After winning the Palme d’Or at this year’s Cannes Film Festival, Parasite, the Korean movie by director Bong Joon-ho was voted one of the top three best movies and received the Grolsch People’s Choice Award at the Toronto International Film Festival (TIFF) in September. Parasite is the third Asian movie to ever win this award at TIFF.
Parasite is about a family with four members: Ki-teak (Song Kang-ho); his wife Chung-sook (Chang Hyae-jin); daughter Ki-jung (Park So-dam); and his son Ki-woo (Choi Woo-shik). They are all unemployed and live together in a cramped basement. The Park family is completely opposite. They are wealthy and have two children, Da-hye and Da-song. Da-song is the second child in the family. When he was younger, he had been through some psychological trauma and began to act strangely. The two families live in different worlds until Ki-woo becomes an English tutor for Da-hye.
Culture Magazin spoke with director Bong Joon-ho and the two main actors, Song Kang-ho and Choi Woo-shik, about what made Parasite so special.
Not limited to one movie genre
Joon-ho smoothly weaves different movie genres together, including psychological, humorous, satirical, dramatic and horror. “I never planned at the beginning which part of the movie would be funny, or which part would be horror,” he said.
Those who have seen Joon-ho’s previous films are familiar with his style. Actor Song Kang-ho joked in the interview, “Director Bong Joon-ho himself is a movie genre.” Parasite is a journey of transition between genres. Each is a direction of life, unexpected yet reasonable and the audience is unable to take its eyes off the screen.
Who is the real “parasite”?
The title of the movie is an intriguing topic among viewers. Contrary to the assumption that this is a sci-fi flick, Parasite is a comedy drama about family with dark twists.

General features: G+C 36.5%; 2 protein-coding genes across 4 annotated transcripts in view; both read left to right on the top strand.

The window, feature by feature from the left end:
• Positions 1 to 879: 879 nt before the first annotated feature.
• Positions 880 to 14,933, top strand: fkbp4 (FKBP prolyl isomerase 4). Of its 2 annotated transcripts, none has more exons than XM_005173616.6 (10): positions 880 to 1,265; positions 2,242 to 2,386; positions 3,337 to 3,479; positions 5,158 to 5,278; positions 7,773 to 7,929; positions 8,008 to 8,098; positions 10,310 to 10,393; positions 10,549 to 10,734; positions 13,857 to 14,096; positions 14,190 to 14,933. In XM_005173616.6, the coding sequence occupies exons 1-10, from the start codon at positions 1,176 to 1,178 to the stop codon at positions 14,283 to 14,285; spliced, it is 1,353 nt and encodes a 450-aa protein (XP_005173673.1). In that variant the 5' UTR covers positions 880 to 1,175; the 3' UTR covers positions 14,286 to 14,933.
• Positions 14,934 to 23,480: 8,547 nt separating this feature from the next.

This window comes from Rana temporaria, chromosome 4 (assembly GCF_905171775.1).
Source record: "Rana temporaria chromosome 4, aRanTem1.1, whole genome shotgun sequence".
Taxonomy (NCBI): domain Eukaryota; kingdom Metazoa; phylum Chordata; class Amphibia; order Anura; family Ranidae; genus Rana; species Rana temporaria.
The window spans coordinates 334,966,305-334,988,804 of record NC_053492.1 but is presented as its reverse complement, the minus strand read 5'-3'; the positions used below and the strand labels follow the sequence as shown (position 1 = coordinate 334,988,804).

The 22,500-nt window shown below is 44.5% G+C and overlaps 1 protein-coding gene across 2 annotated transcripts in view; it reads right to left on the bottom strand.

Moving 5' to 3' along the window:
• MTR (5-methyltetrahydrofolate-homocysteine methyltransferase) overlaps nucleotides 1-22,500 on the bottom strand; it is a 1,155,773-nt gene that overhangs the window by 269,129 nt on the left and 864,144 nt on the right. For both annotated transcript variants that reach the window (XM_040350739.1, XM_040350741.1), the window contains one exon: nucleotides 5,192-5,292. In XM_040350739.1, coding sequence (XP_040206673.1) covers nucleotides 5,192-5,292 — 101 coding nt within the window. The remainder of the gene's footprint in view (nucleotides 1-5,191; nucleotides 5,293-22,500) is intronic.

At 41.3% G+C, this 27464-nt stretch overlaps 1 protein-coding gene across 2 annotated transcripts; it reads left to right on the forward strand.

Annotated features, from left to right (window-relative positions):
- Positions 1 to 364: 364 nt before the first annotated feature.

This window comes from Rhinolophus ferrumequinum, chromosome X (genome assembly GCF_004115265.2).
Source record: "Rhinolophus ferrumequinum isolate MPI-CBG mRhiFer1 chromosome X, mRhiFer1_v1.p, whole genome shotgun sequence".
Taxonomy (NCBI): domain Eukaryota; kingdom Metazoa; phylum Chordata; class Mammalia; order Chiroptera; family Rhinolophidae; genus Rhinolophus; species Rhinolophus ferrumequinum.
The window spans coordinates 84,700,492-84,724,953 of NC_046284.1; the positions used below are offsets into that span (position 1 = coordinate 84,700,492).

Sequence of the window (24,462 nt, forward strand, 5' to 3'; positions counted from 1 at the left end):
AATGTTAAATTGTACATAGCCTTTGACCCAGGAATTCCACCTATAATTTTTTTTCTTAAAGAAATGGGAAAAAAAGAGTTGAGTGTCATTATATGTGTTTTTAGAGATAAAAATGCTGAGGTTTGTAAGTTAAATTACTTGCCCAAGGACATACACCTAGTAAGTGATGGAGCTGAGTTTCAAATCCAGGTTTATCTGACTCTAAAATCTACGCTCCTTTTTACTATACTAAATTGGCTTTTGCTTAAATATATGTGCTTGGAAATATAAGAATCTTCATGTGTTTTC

The two families create a satirical picture of the rich-poor gap in contemporary society. However, the class conflicts are revealed when the families are brought together and realize the difficulties of the other class. Joon-ho noted that it is not easy for people from different backgrounds to live together in the same space. Parasite could be considered a comedy without a clown, a tragedy with no villains.
It is difficult to say who the real “parasite” in the movie is, since in the fight for survival anyone can be put into an unfortunate situation. In society, the line between right and wrong is not always clear, and being rich or poor is not a crime. Parasite focuses on tragedies created by inequality so that viewers can interpret them individually.
Kang-ho shared, “What I like most is the familiarity of the character, that does not come from the fact the character is poor. It is just the character is someone you can encounter anytime in your daily life. It could also be yourself.” There is no specific protagonist. Instead, the connection and interaction among the characters contributes to a lifelike story. The four poor family members act according to their instincts, running after opportunities for a more fulfilling and comfortable life. Yet the life that brings opportunity also forces people to make choices, and tragedies result from those choices. Woo-shik notes, Parasite is full of new experiences and viewers are put on a rollercoaster, not knowing where the next turn of life will lead the characters.
Photos courtesy of MK2 Mile End
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